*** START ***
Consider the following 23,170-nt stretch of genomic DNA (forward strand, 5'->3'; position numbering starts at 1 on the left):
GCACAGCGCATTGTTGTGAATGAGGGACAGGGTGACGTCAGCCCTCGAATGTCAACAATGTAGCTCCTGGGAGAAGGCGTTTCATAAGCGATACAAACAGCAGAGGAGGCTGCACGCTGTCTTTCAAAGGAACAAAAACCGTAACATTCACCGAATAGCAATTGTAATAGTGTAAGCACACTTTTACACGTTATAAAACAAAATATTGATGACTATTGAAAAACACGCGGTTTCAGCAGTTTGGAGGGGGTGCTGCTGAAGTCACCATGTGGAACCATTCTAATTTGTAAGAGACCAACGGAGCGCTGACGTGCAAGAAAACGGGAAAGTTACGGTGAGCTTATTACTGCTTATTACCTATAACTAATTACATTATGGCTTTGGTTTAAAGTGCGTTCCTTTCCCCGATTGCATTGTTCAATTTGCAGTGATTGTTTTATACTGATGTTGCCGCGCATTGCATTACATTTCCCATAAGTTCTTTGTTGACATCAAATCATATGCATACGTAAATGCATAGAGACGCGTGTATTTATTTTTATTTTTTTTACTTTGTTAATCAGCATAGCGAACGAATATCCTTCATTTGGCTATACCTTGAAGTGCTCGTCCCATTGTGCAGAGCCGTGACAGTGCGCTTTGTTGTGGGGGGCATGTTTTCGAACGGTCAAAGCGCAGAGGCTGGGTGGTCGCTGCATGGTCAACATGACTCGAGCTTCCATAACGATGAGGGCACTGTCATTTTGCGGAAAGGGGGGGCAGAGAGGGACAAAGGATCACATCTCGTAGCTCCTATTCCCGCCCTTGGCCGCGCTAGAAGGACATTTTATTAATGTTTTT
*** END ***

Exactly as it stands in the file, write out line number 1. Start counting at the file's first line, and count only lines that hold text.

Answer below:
Consider the following 23,170-nt stretch of genomic DNA (forward strand, 5'->3'; position numbering starts at 1 on the left):